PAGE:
Michael Cardinal, FISM News
For nearly a year, school-aged students across the United States have exchanged classrooms for computers, socializing with friends for Zoom meetings, and diversity of educational methodologies for a monolithic approach.
In 2020, sweeping changes in regulations revolved around two main concerns: protecting the vulnerable and the unknown long-lasting effects of the virus. However, in shutting down in-person learning for nearly a year, those same guiding principles are the two things that have been massively neglected: protecting the vulnerable, our children, and considering the long-term impact of these regulations on them.
In March, when the pandemic hit, it was reasonable for schools to quickly move to temporary remote learning as there was no data regarding the virus, and researchers and government officials alike were scrambling to find out how threatening this “coronavirus” really was. Data that came out over the summer, provided much needed insight, showing that children are at an extremely low risk for complications from the virus as well as much less likely to spread the virus to others.
Despite these hopeful statistics, nearly eleven months into the pandemic, almost half of American students are still completely online. This shows a disregard to data and to other factors that put children at risk.
Protecting the Vulnerable
If our desire is to protect the vulnerable, a return to the classroom needs to be a priority.
Throughout the pandemic there has been a sharp increase in depression, suicide, and abuse. Without school, abused children are stuck in environments with their abusers around the clock, with no opportunity for teachers or other adults to notice signs of abuse. These children also do not have access to guidance counselors and support staff who would often intervene for students in crisis. Education aside, going to school each day provides a much-needed structure and outlet for those who battle anxiety, depression, or difficult home situations.
Online education has also proven to be significantly detrimental to those who come from low-income families. These students lack the infrastructure that those in middle and upper income families enjoy such as reliable internet, multiple computers, and opportunities for tutoring or additional support. Students from low-income families are also less likely to have a parent at home to help oversee their child’s learning. When the rhetoric of today so often cries out for equity and an even playing field, these ideologies have been abandoned where it is needed most.
Although questions remain about the possibility of long-term physical effects of the coronavirus, leaving a large gap in this generation’s education may prove to be a larger gamble.
While the majority of teachers have done an admirable job adjusting their curriculum to remote learning with limited time, resources, and support, it is still an inferior product to in-person learning. As former U.S. education secretary and current president of the Education Trust, John King Jr. stated, “even in places that do distance learning well, we can expect that students will lose significant ground.”
The ability for teachers to teach to multiple intelligences is limited, as is the ability to provide additional help to struggling students, assess student understanding in real time, and build connections that drive student motivation and learning. Time of instruction has also been slashed in accordance with studies showing it is detrimental for students to be in front of a screen for 6+ hours a day. This makes it is impossible to provide the same scope and depth of curriculum online.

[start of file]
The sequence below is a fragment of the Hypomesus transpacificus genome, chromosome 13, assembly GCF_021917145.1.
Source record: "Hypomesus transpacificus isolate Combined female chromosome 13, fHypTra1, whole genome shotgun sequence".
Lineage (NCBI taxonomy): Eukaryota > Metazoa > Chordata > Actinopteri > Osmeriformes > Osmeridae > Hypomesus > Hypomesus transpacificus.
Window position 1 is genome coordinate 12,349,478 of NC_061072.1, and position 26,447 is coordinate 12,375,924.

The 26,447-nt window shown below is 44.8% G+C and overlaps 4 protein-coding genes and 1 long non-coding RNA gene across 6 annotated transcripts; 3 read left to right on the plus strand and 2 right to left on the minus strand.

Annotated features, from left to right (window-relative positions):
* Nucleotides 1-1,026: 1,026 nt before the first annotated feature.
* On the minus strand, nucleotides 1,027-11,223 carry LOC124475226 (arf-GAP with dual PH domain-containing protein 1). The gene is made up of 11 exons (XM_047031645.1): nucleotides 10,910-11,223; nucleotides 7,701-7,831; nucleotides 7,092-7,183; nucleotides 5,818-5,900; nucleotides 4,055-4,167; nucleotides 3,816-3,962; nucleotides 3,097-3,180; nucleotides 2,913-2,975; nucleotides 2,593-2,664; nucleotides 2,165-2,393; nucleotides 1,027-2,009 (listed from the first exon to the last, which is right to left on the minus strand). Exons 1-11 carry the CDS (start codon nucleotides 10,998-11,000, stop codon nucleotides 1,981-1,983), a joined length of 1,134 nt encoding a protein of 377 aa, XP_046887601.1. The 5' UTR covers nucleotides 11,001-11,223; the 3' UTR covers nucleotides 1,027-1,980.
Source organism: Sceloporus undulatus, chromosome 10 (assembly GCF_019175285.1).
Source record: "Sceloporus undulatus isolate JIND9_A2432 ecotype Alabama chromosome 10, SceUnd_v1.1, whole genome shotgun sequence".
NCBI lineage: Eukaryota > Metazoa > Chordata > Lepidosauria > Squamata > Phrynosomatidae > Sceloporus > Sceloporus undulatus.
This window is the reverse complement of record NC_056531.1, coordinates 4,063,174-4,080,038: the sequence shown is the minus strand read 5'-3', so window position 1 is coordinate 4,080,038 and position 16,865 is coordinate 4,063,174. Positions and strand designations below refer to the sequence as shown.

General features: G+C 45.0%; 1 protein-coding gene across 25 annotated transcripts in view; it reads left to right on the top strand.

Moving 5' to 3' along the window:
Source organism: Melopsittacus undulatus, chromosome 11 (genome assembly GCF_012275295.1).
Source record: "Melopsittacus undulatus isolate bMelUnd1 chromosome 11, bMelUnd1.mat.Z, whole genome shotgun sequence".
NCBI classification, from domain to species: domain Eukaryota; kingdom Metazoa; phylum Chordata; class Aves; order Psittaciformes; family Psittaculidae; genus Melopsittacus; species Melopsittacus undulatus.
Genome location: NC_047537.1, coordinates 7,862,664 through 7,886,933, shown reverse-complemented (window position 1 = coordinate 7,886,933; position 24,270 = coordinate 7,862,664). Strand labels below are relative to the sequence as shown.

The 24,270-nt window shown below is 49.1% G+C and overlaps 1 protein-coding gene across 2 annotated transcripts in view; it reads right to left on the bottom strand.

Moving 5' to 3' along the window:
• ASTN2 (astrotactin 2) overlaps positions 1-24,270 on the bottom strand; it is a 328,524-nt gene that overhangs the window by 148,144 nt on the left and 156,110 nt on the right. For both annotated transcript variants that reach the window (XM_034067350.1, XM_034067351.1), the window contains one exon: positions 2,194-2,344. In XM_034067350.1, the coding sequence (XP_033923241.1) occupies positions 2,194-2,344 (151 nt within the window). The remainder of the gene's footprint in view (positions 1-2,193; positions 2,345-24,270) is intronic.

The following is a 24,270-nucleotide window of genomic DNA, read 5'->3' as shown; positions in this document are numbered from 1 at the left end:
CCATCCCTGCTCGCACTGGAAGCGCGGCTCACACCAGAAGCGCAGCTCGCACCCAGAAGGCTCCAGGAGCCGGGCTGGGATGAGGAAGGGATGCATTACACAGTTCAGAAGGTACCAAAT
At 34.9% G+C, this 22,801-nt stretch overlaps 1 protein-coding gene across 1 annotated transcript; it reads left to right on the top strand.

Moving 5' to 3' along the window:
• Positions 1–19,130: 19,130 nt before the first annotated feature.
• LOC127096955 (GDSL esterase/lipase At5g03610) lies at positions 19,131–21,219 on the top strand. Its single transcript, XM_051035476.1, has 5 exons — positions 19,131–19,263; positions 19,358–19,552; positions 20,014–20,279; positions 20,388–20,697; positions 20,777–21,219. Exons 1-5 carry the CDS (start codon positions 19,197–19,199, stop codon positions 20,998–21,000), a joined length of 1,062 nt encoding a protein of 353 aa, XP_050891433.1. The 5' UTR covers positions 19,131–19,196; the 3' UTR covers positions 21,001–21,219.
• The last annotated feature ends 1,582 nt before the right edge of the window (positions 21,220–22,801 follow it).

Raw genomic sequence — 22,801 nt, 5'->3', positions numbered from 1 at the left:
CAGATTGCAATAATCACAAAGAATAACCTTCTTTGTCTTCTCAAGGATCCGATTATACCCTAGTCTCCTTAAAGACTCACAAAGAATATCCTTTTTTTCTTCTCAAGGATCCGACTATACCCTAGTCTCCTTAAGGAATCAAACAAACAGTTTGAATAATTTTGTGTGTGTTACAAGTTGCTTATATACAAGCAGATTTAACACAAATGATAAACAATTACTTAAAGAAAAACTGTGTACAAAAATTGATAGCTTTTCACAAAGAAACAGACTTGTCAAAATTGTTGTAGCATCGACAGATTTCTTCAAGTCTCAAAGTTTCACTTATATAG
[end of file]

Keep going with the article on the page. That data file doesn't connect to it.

Students are failing to show up to classes or turn in assignments without the accountability of going to school. While comprehensive data is not available yet, school districts are seeing a drop in attendance up to 16% since the start of the pandemic.
Alongside academic deficiencies, the social-emotional health of students is also in jeopardy. A generation of students have missed graduations, school dances, drama productions, the opportunity to participate in sports, and enjoying friendships face to face. Children and teenagers need the opportunity to interact with one another to develop skills such as collaboration, empathy, responsibility, and leadership.
Where Do We Go From Here
It is imperative that we get our children back in school. We are at risk of losing a generation in the name of caution without accounting for greater risks. The American Association of Pediatrics president Lee Savio Beers, has said that “Children absolutely need to return to in-school learning for their healthy development and well-being, and so safety in schools and in the community must be a priority.”
Children cannot be used as pawns in a political struggle between opposing agendas. In the past month, we have seen leaders who had previously slammed those looking to open schools in the fall, now urging looser restrictions and the reopening of schools when community cases of COVID-19 are much higher, including President-elect Joe Biden and California Governor Gavin Newsome.
On the flip side, schools cannot be cavalier with their policies and procedures. Educational leaders must take necessary precautions to promote the safety of students and staff alike. This should be done in a common-sense approach and not with draconian measures that throw out data and reason. There also needs to be alternative options for students who are at-risk or who have at-risk family members at home.
Only time will tell how the impact of this period of lost education and isolation will affect a generation of students. While we cannot change the past, we have the opportunity to amend the future. Students must return to school in order to get the education that is needed. Their future, and our future, depends on it.